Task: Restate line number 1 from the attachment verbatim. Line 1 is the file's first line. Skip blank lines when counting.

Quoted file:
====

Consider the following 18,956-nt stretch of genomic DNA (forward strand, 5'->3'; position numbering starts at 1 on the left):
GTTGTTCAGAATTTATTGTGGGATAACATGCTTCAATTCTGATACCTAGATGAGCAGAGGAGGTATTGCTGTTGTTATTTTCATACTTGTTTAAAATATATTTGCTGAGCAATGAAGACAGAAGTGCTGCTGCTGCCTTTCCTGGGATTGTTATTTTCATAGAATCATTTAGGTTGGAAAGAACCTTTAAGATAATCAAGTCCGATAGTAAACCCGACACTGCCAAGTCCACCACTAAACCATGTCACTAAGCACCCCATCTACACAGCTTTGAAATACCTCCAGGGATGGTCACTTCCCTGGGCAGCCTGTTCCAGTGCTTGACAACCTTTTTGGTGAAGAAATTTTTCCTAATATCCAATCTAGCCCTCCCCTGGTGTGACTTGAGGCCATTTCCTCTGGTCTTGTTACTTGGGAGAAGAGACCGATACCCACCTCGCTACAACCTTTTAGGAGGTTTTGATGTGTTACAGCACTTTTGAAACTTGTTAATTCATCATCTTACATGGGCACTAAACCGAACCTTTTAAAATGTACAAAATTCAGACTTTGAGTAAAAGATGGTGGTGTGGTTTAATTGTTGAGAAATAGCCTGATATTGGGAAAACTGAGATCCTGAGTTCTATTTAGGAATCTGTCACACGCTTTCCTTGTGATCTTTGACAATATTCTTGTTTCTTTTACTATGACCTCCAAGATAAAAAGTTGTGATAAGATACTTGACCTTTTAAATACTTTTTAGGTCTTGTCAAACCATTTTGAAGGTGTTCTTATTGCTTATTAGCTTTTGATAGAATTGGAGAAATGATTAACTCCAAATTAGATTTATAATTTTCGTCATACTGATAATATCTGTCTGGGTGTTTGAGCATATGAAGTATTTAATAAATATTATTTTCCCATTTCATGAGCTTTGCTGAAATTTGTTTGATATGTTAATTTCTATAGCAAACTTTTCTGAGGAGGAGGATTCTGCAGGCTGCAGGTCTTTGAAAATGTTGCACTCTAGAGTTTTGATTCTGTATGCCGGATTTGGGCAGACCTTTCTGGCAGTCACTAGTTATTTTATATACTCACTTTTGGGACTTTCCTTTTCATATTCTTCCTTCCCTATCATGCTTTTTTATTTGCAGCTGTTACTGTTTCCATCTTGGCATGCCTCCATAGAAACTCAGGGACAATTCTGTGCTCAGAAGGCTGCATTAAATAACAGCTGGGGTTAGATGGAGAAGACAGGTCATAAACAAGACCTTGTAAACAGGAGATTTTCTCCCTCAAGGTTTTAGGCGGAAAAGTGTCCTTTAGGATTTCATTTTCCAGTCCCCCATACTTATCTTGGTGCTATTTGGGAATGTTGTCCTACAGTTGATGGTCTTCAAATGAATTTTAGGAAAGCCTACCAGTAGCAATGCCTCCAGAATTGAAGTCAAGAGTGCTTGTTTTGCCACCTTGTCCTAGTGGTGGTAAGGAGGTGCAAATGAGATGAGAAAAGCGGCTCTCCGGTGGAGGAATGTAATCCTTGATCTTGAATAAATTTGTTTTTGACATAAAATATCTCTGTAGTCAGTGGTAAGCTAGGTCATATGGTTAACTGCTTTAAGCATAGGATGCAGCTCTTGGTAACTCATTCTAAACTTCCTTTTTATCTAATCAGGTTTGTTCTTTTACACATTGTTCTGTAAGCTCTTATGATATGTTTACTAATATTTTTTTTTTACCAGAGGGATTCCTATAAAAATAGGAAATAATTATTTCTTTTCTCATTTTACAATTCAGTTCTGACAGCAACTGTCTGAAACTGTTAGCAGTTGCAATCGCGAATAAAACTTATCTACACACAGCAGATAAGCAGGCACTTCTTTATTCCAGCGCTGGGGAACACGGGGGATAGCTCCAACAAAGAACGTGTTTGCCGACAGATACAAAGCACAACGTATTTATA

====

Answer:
Consider the following 18,956-nt stretch of genomic DNA (forward strand, 5'->3'; position numbering starts at 1 on the left):